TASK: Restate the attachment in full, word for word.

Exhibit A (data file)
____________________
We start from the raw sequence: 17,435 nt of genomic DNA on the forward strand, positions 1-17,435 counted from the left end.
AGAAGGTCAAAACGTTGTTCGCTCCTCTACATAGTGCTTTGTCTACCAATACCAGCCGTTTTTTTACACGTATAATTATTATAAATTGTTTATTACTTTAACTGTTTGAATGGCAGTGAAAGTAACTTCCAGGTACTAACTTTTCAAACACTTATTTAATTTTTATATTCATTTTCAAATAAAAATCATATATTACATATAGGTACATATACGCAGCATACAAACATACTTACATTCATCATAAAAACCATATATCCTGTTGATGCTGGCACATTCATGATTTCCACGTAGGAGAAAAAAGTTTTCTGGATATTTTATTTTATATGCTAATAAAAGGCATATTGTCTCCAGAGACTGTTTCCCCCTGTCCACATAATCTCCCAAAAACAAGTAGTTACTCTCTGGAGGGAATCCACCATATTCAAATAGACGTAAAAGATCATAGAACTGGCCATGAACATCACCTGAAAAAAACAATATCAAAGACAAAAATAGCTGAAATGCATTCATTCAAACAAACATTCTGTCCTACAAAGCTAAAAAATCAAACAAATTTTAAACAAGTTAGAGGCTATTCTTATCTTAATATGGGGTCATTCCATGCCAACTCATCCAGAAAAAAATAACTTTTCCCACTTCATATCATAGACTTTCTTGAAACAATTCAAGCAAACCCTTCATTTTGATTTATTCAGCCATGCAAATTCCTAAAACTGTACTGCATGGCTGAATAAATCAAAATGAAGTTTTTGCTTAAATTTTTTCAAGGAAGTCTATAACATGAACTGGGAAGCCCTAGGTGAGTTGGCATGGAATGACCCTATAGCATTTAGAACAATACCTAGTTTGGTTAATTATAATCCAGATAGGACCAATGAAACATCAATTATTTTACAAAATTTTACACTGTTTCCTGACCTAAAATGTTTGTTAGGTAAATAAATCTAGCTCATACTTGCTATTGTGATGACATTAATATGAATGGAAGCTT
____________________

We start from the raw sequence: 17,435 nt of genomic DNA on the forward strand, positions 1-17,435 counted from the left end.
AGAAGGTCAAAACGTTGTTCGCTCCTCTACATAGTGCTTTGTCTACCAATACCAGCCGTTTTTTTACACGTATAATTATTATAAATTGTTTATTACTTTAACTGTTTGAATGGCAGTGAAAGTAACTTCCAGGTACTAACTTTTCAAACACTTATTTAATTTTTATATTCATTTTCAAATAAAAATCATATATTACATATAGGTACATATACGCAGCATACAAACATACTTACATTCATCATAAAAACCATATATCCTGTTGATGCTGGCACATTCATGATTTCCACGTAGGAGAAAAAAGTTTTCTGGATATTTTATTTTATATGCTAATAAAAGGCATATTGTCTCCAGAGACTGTTTCCCCCTGTCCACATAATCTCCCAAAAACAAGTAGTTACTCTCTGGAGGGAATCCACCATATTCAAATAGACGTAAAAGATCATAGAACTGGCCATGAACATCACCTGAAAAAAACAATATCAAAGACAAAAATAGCTGAAATGCATTCATTCAAACAAACATTCTGTCCTACAAAGCTAAAAAATCAAACAAATTTTAAACAAGTTAGAGGCTATTCTTATCTTAATATGGGGTCATTCCATGCCAACTCATCCAGAAAAAAATAACTTTTCCCACTTCATATCATAGACTTTCTTGAAACAATTCAAGCAAACCCTTCATTTTGATTTATTCAGCCATGCAAATTCCTAAAACTGTACTGCATGGCTGAATAAATCAAAATGAAGTTTTTGCTTAAATTTTTTCAAGGAAGTCTATAACATGAACTGGGAAGCCCTAGGTGAGTTGGCATGGAATGACCCTATAGCATTTAGAACAATACCTAGTTTGGTTAATTATAATCCAGATAGGACCAATGAAACATCAATTATTTTACAAAATTTTACACTGTTTCCTGACCTAAAATGTTTGTTAGGTAAATAAATCTAGCTCATACTTGCTATTGTGATGACATTAATATGAATGGAAGCTT